The Emancipation Proclamation, issued by President Lincoln to take effect on January 1, 1863, declared "that all persons held as slaves" within the rebellious states "are, and henceforward shall be free." This proclamation did not end slavery, but it did change the legal status of millions of formerly enslaved people living in the Confederacy, paving the way for the passage of the Thirteenth Amendment—which abolished involuntary servitude and chattel slavery— in 1865. So that member of the public could become intimately familiar with “The Great Event of the Age,” the Emancipation Proclamation circulated widely as a broadside. This inexpensive, legible format allowed the Proclamation to be posted on buildings, displayed in homes, and read again and again by a wide array of people.
After emancipation, some Black Catholics in the Maryland region remained loyal to the church and in the employment of the Jesuits, their former enslavers. Many participated in church sacraments and rituals, took pride in their Catholicism, and found community in their congregations. They established and contributed financially to their own sodalities, benevolent associations, feasts, and parish fairs—carving a separate social space that enabled them to provide one another with spiritual care, charitable assistance, and a common voice to address grievances within their churches.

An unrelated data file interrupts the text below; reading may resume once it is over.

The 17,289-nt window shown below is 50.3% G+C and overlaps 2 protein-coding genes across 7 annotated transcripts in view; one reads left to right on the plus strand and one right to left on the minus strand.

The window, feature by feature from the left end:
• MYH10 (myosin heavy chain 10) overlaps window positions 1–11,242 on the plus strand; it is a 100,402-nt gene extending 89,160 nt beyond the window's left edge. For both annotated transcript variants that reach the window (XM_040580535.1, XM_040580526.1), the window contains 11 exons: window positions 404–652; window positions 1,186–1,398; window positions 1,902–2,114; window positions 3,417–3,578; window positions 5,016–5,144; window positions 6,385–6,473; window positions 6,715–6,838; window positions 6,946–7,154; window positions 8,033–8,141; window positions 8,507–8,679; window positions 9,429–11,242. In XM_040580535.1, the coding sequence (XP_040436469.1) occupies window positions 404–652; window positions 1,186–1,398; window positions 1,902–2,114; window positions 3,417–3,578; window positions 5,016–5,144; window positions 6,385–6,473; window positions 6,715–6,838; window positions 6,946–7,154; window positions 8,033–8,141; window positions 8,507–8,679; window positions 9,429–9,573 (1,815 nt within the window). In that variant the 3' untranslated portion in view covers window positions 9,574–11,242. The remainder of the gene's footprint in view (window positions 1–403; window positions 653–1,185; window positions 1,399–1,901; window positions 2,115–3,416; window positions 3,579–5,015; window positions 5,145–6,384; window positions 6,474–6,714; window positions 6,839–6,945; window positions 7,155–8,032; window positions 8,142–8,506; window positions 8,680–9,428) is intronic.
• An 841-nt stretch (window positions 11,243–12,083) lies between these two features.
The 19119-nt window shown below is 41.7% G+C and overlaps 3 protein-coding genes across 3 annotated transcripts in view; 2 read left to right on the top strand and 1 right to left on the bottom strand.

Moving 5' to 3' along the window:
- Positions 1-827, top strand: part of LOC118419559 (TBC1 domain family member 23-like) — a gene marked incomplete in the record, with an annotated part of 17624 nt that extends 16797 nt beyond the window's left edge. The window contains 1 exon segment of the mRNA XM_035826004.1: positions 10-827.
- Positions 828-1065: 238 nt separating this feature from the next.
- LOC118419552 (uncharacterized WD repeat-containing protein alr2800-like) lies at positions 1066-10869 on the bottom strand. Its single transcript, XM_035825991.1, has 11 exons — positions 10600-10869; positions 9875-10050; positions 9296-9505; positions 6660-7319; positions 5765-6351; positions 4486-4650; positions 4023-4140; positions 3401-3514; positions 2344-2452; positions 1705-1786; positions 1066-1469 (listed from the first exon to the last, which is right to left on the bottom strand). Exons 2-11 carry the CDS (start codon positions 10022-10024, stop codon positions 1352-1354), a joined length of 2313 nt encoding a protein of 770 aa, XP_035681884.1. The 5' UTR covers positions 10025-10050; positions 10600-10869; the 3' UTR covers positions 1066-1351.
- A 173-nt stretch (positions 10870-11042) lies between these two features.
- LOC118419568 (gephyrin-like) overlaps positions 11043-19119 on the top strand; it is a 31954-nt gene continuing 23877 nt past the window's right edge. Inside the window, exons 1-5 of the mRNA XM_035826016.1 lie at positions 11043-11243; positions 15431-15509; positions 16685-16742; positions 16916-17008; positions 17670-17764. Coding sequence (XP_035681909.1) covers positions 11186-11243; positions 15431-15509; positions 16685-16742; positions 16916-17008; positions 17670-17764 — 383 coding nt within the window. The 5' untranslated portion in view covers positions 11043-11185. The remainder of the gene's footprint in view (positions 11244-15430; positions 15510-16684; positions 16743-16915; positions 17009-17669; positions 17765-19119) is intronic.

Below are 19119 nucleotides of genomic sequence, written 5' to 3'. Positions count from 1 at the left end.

For example, at St. Alphonsus Church, which the Jesuits of Woodstock College ministered, Black people formed the St. Peter Claver Sodality. Its members reveled in the annual May Procession, a parade that honored Mary, the mother of Jesus. At St. Inigoes, the Black members of St. Michael’s Church separated from that parish to form St. Peter Claver Church. Its parishioners established a parochial school run by the Oblate Sisters of Providence to educate children of the poor agricultural community in that region. This image and the one below—the May Procession and the Oblates portrayed with their students—suggest the importance of Black women in nurturing religious devotion and education in the 1920s and 1930s. In this photograph, Dorothy Chance, Violetta Parker, Geraldine Parker, and Thomasene Chance pose as the May Queen and her Attendants, St. Peter Claver Sodality, Maryland, 1929 (Woodstock College Archives, IP-3.5, Box 38).